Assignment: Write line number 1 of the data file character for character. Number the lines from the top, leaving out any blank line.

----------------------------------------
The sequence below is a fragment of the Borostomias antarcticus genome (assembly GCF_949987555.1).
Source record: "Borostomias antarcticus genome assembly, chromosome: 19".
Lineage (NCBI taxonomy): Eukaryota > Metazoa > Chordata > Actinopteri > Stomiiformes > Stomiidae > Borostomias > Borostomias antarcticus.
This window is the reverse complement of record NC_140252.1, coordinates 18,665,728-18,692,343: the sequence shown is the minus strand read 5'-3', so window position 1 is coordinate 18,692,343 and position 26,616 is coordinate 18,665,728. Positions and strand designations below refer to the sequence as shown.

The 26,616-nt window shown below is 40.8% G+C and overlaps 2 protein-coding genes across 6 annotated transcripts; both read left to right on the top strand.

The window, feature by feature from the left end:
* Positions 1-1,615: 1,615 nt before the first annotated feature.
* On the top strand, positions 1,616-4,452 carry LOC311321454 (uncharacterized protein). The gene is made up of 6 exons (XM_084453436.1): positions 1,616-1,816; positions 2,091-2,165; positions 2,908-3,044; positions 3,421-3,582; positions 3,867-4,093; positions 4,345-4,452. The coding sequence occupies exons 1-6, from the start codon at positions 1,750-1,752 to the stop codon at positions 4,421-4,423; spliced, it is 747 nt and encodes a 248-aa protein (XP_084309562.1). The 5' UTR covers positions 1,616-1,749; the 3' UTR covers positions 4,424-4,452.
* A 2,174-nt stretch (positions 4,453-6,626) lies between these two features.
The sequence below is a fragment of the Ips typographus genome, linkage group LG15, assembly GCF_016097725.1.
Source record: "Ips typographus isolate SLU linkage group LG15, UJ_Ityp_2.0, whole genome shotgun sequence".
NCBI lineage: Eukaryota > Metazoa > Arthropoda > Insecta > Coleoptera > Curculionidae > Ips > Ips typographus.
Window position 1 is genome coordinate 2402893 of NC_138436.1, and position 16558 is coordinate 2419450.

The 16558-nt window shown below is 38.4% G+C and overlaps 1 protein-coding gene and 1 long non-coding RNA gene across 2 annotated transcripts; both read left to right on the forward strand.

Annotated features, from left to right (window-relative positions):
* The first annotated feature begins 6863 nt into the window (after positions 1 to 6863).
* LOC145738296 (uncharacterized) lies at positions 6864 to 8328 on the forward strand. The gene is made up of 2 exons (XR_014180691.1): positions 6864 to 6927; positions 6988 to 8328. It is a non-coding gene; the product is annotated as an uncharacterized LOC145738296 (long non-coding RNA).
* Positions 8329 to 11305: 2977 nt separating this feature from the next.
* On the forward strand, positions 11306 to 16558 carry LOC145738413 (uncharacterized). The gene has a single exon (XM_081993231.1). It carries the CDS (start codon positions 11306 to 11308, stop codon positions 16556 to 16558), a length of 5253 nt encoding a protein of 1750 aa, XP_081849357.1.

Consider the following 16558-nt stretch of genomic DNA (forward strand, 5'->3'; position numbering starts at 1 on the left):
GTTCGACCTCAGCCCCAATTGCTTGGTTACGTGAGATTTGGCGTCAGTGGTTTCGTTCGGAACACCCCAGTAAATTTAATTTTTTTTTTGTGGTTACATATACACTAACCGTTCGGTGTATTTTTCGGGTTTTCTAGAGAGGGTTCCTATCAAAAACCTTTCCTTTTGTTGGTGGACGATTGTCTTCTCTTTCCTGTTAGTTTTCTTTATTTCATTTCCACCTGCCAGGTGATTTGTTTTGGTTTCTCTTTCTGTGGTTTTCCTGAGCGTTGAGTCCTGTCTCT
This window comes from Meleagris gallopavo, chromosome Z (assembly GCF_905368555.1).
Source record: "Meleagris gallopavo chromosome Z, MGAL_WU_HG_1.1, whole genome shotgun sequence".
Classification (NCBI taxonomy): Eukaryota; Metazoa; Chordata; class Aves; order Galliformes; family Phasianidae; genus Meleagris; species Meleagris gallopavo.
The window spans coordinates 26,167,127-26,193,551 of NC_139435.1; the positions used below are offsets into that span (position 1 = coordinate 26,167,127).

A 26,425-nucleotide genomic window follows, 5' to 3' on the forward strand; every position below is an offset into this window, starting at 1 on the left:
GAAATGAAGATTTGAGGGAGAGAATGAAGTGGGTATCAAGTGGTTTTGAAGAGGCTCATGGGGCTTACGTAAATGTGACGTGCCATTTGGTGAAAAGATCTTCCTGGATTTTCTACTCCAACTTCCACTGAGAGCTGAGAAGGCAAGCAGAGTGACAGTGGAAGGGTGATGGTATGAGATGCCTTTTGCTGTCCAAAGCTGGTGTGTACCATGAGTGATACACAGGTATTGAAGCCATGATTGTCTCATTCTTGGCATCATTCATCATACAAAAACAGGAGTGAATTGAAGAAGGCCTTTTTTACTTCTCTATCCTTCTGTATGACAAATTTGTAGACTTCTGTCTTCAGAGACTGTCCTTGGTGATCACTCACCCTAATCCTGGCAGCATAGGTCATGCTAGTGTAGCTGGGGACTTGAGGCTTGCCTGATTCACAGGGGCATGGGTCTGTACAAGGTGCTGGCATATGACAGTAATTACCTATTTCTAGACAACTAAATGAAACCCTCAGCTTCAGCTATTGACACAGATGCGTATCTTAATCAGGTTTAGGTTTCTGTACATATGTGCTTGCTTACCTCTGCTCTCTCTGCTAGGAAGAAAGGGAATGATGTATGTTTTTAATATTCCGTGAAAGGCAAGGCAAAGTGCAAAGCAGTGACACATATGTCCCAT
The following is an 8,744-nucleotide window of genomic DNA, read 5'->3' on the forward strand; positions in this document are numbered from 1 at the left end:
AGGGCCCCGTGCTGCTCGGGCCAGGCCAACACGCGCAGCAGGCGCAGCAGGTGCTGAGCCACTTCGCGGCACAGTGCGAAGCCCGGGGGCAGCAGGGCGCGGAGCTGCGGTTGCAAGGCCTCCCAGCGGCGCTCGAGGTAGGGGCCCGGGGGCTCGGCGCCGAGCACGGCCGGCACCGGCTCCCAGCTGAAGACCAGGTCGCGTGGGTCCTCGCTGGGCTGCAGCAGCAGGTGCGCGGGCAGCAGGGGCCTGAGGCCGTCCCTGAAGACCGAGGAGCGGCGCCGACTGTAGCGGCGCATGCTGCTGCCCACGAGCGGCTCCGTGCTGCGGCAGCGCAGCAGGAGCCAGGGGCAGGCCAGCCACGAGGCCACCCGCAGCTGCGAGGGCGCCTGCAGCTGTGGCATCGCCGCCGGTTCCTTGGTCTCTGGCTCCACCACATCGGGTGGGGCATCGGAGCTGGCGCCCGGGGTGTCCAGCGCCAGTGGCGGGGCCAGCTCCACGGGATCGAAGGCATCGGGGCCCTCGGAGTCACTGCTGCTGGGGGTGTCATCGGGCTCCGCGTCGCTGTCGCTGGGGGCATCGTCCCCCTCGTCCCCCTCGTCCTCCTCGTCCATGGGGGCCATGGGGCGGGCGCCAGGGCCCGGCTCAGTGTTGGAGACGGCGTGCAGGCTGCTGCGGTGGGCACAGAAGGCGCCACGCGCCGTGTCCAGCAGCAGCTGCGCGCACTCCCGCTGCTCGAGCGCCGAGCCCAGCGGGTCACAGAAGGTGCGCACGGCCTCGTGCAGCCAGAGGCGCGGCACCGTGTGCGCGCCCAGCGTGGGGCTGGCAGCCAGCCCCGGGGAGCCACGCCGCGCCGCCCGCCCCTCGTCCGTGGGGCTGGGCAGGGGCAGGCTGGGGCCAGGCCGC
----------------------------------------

The sequence below is a fragment of the Borostomias antarcticus genome (assembly GCF_949987555.1).